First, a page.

Cigarette smoking among medical students was highest in European countries (29.2%), followed by countries in the Americas (20.3%) and lowest in African countries (8.2%). Male medical students had higher cigarette smoking rates than female students in countries from all regions, but the gap was highest in South-East Asian countries (18.4% vs 0.3%). Among male and female medical students both cigarette smoking and other tobacco use rates were highest in European countries (male 36.0%–18.9%; female 25.2%–9.1%, respectively). However, lowest male and female cigarette smoking rates were seen in African countries (male 12.3% and female 5.0%) whereas other tobacco use was lowest in the Western Pacific (male 5.6% and female 1.4%) and African (male 6.2% and female 2.8%) countries.
Cigarette smoking among dental students was highest in European countries (overall 40.2%; male 47.2%; female 35.2%) and lowest in African (6.5%), Western Pacific (male, 11.0%) and South-East Asian (female 0.1%) countries. The male-to-female gap was highest in South-East Asian countries (23.4% vs 0.1%). Other tobacco use was highest in the Eastern Mediterranean countries for both male (23.4%) and female (8.5%) students but lowest among male students in the countries in the Western Pacific region (2.5%) and female students in the African region (4.4%).
Among nursing students, the overall highest cigarette smoking rate was in European countries (28.3%) and highest other tobacco use rate was in the Eastern Mediterranean countries (23.8%). Sex-wise, the cigarette smoking rate was highest in European countries (male 34.3% and female 27.5%), and the lowest prevalence was in African (male 10.2%) and South-East Asian (female 0.1%) countries. Other tobacco use in male and female nursing students was highest in Eastern Mediterranean (27.2%) and European (6.8%) countries, respectively.
Among pharmacy students, the overall smoking prevalence was 38.4% in European countries and about 12% in the countries surveyed in the Eastern Mediterranean region, South-East Asia and the Americas. Among pharmacy students, sex-wise smoking rates were also higher in European countries (55.8% male and 34.2% female) and lowest in African (male 10.8%) and South-East Asian (female 1.1%) countries. Prevalence of other tobacco use was highest in European countries (male 28.9%) and the Americas (female 10.3%) whereas prevalence was the lowest in countries in the Western Pacific (male, 2.0%) and African (female, 0.6%) regions.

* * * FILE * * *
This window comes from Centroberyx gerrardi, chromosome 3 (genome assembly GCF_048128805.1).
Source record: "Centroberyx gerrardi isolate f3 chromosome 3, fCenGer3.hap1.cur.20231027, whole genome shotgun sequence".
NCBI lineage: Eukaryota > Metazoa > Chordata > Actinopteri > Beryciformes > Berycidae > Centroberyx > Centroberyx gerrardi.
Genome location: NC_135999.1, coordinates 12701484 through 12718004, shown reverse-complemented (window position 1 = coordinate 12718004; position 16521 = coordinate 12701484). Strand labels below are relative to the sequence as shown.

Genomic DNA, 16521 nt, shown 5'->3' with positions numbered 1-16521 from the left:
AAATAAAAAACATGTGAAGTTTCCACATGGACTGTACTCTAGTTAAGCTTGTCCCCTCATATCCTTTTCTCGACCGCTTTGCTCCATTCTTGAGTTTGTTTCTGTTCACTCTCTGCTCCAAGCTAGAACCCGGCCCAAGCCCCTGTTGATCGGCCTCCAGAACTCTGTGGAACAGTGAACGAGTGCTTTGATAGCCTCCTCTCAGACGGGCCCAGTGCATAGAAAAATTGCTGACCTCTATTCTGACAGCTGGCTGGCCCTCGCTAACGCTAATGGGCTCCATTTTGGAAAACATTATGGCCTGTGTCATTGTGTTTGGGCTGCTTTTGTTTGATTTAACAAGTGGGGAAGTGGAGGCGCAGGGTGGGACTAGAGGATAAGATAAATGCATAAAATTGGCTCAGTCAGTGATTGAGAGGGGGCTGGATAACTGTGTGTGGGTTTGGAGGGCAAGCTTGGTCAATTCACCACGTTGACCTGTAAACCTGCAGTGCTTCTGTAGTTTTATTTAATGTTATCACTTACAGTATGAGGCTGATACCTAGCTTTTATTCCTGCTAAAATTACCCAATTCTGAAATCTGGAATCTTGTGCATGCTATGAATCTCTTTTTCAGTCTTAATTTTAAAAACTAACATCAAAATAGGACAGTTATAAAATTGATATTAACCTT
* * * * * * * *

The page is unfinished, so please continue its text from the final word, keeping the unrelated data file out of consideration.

Perceptions about health professionals’ roles and their cessation training
Tables 3 and 4 present ‘health professionals role’ and ‘cessation training’ indicators for the six WHO regions by sex, and the online supplementary web appendix presents data for overall pooled average for all surveyed countries, and each participating country for all four disciplines. About 70%–90% of all student health professionals recognised that they are role models for their patients and the public, except for medical and pharmacy students in the European countries (65.9% and 65.1%, respectively); dental (14.4%) and pharmacy (51.5%) students in the Western Pacific and pharmacy students in African countries (67.3%). About 78%–97% of all student health professionals surveyed in countries of all regions thought that they have a role in giving advice or information about smoking cessation to their patients (table 3). In the countries surveyed in all the regions, the proportion of student health professionals who reported that they had received any formal training in smoking cessation approaches ranged from 9.2% to 36.9% only. However, 90% of dental students in the Eastern Mediterranean countries had received cessation training. More than 80% of all students of surveyed countries in all regions responded that student health professionals should receive specific training on cessation techniques. With the exception of cessation training among medical, nursing and pharmacy courses, all other indicators about the health professionals’ role and cessation training in four disciplines were significantly different between the six WHO regions (table 4).